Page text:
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Reptiles of Washington

Snapping turtle 
(Chelydra serpentina)


What they look like

  • The snapping turtle has a long neck and large head complete with sharp, hooked, and powerful jaws.
  • They have dark serrated upper shells that vary in color from green to brown to black, and much smaller lower shells that do not completely cover their undersides.
  • Average adult shell length range from 8 to 12 inches in length.
  • The turtles can weigh anywhere between 10 to 35 pounds.

Where they live

  • Snapping turtles are an introduced species in some western states, including Washington State.
  • Their native range spans from eastern United States to the Rocky Mountains, from southern Canada to the Gulf of Mexico, and into Central America.
  • Even though they prefer slow-moving water and soft or sandy bottoms, they can adapt to a wide variety of aquatic habitats, including creeks, bogs, swamps, marshes, pools, lakes, streams, and rivers.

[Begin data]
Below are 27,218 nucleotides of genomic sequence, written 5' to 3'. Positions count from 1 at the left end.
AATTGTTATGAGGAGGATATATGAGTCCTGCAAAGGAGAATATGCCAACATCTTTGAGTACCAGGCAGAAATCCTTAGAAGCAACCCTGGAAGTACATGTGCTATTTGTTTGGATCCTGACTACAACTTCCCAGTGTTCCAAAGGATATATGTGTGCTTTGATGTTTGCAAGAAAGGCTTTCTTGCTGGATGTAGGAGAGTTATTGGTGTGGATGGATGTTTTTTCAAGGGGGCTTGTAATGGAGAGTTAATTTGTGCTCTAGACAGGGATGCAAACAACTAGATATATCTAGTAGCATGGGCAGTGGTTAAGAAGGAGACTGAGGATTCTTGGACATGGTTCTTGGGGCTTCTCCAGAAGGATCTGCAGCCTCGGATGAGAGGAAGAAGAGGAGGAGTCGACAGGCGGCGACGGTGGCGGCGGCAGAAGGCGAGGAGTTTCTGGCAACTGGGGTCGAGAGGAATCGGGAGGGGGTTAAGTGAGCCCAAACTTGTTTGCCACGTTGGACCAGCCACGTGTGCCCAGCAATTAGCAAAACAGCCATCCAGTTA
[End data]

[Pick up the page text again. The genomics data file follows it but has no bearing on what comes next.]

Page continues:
• Even habitats with brackish water (seawater and freshwater mix) or polluted water can be tolerated.

What they eat

  • Snapping turtles spend much of their time scavenging along the bottoms of ponds for vegetation to eat.
  • However, the majority of their diet is animals, including insects, worms, fish, frogs, snakes, birds, crayfish, small mammals, and dead animals.
  • A moss-covered shell helps camouflage the predator, who will quickly ambush prey using its powerful sharp jaws.


  • Females travel long distances away from their aquatic habitats to lay their eggs, the only time they make such a journey.
  • Sometime between May and July, they dig shallow bowl-shaped nests using their hind legs, lay 20 to 40 eggs, cover the nest, and return to the water.
  • Predation is highly likely during the time it takes to hatch, which is usually around 80 to 90 days.
  • Using a small egg tooth atop their beaks, the young break open their egg shells and head towards water, another time of high predation.

Cool Biology Facts

  • Snapping turtles are so large that they cannot even hide in their own shells! Instead, they rely on their powerful snapping jaws for defense.
  • Some female snapping turtles have been known to travel as far as one mile in search of a good nesting site.



Their meat is a common ingredient in turtle soup and is heavily harvested in some areas. They can also be vulnerable on roads when making their long journeys on land.